Kansas: a cyclopedia of state history, embracing events, institutions, industries, counties, cities, towns, prominent persons, etc. ... / with a supplementary volume devoted to selected personal history and reminiscence. Standard Pub. Co. Chicago : 1912. Edited by Frank W. Blackmar.
This set of books has several variations in Volume 3. Please help us determine if there are more than we've found. To do this, I've prepared web pages with the index from the various versions combined and identifying which version that they are in by using the microfilm number from the Kansas State Historical Society files. If you have a version that includes a name not listed, please contact Margaret Knecht MKnecht@kshs.org at the Kansas State Historical Society, or myself, Carolyn Ward tcward@columbus-ks.com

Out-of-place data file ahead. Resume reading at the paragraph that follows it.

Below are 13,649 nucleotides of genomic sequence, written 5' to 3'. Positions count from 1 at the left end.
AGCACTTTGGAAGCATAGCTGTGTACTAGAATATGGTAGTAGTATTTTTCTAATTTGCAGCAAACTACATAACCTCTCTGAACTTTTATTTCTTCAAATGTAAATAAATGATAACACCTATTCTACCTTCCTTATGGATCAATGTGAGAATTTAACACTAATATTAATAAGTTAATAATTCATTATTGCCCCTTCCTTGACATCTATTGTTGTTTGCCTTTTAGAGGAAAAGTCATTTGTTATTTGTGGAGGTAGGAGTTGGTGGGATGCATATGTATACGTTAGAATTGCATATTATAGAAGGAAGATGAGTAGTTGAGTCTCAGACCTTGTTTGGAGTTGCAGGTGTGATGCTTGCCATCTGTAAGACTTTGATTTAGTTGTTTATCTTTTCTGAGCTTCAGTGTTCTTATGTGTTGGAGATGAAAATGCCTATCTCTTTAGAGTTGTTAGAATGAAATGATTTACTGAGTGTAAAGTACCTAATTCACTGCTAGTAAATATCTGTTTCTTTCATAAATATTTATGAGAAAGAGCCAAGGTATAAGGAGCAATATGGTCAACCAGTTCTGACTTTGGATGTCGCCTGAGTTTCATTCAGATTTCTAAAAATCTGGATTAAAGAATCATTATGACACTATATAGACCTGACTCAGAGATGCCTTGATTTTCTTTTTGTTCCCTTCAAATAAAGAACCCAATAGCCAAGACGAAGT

Walter J. Costigan.—In Ulster county, New York, and situated on the Hudson, is West Park, the location of the old Abraham Frothingham estate, one of the earliest established among those beautiful homesteads that are to be found along the Hudson. Here Walter J. Coctigan[sic] was born on Jan. 23, 1854. His parents were Patrick and Julia (Burgoyne) Costigan. His father was a native of County Kilkenny, Ireland, and his mother was born in Queen's county, Ireland. Although natives of different counties, they were born and reared in the same vicinity, and married in their native land, coming soon after their marriage to the United States. During his first few years in this country the father was a common laborer on the above referred to Frothingham estate, and then for twenty years the superintendent of the estate. In 1877 he came to Kansas, and located on a farm about seven miles northwest of Ottawa, where he resided and followed farming until his death, which occurred in 1911. He lacked only a few weeks of being eighty-eight years of age at the time of his death. His wife died some twenty years earlier. She was an educated and cultured woman, possessed of sterling qualities of heart and mind, a devout member of the Roman Catholic church and reared her family in that faith. She was amiable and faithful as a friend and mother, and the force of her character left its impression not only upon her children but also upon those who came in touch with her exemplary life. She was the mother of eight children. John, a supereminent character, who became a page in the New York legislature, serving as such until really too old and large to longer hold the position, later becoming a proficient bookkeeper and manager in New York City. On account of failing health he left New York City, and came to the parental home in Kansas, where he died and was buried. Michael Costigan died in New York state at the age of twenty-three years. Walter J. is the subject of this sketch. Solomon P. Costigan preceded the family to Kansas, coming to this state in 1874, and settling on a farm in Franklin county, where he has since resided, following successfully agricultural pursuits, and serving with distinction as sheriff of the county for two terms. Richard T. Costigan is a prominent farmer of Franklin county. Eliza Costigan became a member of the order of the Sisters of Mercy, and died at the age of twenty-three years while in the service of the order at Pittsburgh, Pa. Mary Costigan became the wife of O. C. Bodley, a former banker of Ottawa but now of Kansas City, Kan., and she died when only twenty-one years of age. Julia Costigan, the youngest of the family became the wife of Thomas McCarty, a prominent farmer of Douglas county, Kansas, and died only recently.